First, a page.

Royal Punks

Nothing better to do. What a disgrace!

Malaysia’s rowdy royals
Wed, November 05 2008

An alleged beating of a member of Malaysias royal household and his friends by the grandson of the Sultan of Johor and his bodyguards last week looks set to renew debate over the indiscretions of the royalty and whether they are immune from prosecution, media reports said.

Tunku Nadzimuddin Tunku Mudzaffar, the son of the eldest princess of the State of Negeri Sembilan royal household, filed a police report that he was hit with the butt of a pistol on his head and face by a grandson of the Sultan of Johor.

The alleged offender was identified only as Tengku Ismail, and his father is one of the Sultans sons.
The scuffle allegedly took place at a hotel in Kuala Lumpur and Tunku Nadzimuddin suffered a fractured nose.

A friend of the Negeri Sembilan royal family, Shamshuddhuha Ishak, also filed a police report that he was beaten by the bodyguards of the Johor royal family member and lost consciousness and a front tooth, according to people close to the situation and familiar with the police report.

The alleged beatings took place following an altercation between groups from the two royal households at a popular nightclub in Kuala Lumpur.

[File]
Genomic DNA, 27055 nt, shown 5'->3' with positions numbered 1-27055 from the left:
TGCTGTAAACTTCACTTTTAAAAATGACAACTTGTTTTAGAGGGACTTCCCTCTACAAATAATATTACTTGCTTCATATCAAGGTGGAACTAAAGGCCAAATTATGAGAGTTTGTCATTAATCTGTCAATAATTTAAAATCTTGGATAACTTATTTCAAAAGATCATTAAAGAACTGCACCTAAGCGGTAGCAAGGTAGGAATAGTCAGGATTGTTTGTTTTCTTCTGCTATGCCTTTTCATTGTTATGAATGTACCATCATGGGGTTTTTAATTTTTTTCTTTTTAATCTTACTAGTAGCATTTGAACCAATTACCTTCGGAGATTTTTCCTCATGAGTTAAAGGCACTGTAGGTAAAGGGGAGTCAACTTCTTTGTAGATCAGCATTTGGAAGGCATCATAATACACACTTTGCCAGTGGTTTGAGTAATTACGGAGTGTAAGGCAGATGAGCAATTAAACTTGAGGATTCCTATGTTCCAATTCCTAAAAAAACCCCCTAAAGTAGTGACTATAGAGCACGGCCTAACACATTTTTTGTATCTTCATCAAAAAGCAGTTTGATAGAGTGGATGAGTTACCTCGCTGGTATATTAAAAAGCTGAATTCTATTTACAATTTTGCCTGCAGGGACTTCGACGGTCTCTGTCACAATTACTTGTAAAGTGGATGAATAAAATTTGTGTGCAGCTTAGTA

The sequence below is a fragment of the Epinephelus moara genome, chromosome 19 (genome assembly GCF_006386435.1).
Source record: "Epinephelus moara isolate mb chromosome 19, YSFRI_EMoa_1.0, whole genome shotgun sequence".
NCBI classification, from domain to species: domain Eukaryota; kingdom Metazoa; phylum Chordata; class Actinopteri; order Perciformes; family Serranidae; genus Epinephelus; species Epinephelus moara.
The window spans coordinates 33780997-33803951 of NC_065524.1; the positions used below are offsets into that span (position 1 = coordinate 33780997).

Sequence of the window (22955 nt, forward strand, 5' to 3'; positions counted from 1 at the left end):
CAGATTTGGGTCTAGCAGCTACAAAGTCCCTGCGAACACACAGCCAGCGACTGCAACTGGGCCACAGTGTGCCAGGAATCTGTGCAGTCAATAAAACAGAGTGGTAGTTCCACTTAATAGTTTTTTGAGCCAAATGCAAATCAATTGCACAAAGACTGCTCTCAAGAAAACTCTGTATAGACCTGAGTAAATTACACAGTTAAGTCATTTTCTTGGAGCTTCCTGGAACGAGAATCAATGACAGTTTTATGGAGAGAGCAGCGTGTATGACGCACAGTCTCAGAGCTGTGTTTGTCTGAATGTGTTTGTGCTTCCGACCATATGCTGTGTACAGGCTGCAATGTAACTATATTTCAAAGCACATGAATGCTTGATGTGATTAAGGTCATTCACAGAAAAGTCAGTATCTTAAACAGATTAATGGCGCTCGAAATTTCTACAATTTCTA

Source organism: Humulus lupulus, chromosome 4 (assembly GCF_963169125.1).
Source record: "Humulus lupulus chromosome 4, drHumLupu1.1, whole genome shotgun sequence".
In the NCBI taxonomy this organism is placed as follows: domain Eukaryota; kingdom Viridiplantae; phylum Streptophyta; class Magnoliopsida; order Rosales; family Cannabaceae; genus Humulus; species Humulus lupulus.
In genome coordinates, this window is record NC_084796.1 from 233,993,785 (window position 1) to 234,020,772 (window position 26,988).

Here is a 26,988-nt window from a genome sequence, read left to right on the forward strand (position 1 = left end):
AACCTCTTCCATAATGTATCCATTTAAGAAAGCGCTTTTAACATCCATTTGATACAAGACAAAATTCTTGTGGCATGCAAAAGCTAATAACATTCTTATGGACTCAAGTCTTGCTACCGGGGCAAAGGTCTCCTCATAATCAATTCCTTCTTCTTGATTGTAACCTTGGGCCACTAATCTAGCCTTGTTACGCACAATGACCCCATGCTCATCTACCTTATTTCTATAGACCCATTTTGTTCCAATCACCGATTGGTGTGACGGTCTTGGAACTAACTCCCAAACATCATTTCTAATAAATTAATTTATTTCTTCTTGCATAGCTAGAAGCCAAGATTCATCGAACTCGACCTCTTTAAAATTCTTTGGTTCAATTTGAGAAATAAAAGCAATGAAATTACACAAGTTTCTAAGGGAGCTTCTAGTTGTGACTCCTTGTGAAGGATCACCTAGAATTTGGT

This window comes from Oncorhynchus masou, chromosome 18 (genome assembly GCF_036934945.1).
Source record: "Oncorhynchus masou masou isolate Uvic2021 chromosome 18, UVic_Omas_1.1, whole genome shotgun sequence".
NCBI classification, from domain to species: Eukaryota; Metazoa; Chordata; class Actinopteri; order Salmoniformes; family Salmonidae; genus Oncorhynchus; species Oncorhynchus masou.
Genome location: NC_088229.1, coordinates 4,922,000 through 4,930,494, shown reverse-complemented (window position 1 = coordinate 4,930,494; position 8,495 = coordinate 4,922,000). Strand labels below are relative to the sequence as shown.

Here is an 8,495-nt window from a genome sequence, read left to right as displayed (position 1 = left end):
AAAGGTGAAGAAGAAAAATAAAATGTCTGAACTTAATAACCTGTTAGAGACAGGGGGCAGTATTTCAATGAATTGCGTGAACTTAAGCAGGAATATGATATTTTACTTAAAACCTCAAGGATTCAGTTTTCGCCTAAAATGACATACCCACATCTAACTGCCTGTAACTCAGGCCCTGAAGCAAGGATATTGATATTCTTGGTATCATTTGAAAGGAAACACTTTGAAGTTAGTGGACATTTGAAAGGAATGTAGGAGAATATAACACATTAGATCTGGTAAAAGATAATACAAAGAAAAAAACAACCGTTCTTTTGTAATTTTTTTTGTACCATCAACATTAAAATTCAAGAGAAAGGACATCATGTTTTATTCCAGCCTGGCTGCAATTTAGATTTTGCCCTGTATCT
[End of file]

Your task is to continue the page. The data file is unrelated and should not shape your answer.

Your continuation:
There has been little publicity in the local newspapers over the incident, as reporting on Malaysias rowdy royals is a taboo.

Allegations of indiscretions by members of Malaysias royal households are not unheard of.
There have been incidents of royals clubbing a golf caddy to death, fatally shooting a man from a helicopter and beating up a field-hockey coach.

In the early 1990s, former prime minister Mahathir Mohamad pushed through sweeping constitutional amendments that removed provisions granting the royalty immunity from prosecution.
Under the countrys Constitution, the countrys nine sultans, who take turns to serve as king under a unique rotation system, are above prosecution in the ordinary courts of the land and can be tried only by a special court.

Royal personages below the level of sultan are not protected from prosecution under the countrys laws.
Lawyers and political analysts say the latest incident involving the royal households of Negeri Sembilan and Johor is likely to be watched closely and will be a test of the governments determination to bring the countrys royalty to legal parity with commoners.

Sources close to the Negeri Sembilan household said that there is intense lobbying to get Tunku Nadzimuddin and his friends to withdraw the police report.

A close source to the Negeri Sembilan royal household said that the family wants the police to investigate the alleged beatings and bring charges against the assailants.

The police have yet to comment on the alleged incident but a senior government official told The Straits Times that investigations are ongoing and that several suspects are expected to be called up for questioning soon.

Several people familiar with the alleged beatings say that friends of the grandsons from the Johor and Negeri Sembilan royal households were in separate groups at a nightclub in the heart of Kuala Lumpur.

owh…ppl knows that…if the media kennot cover it…emails do.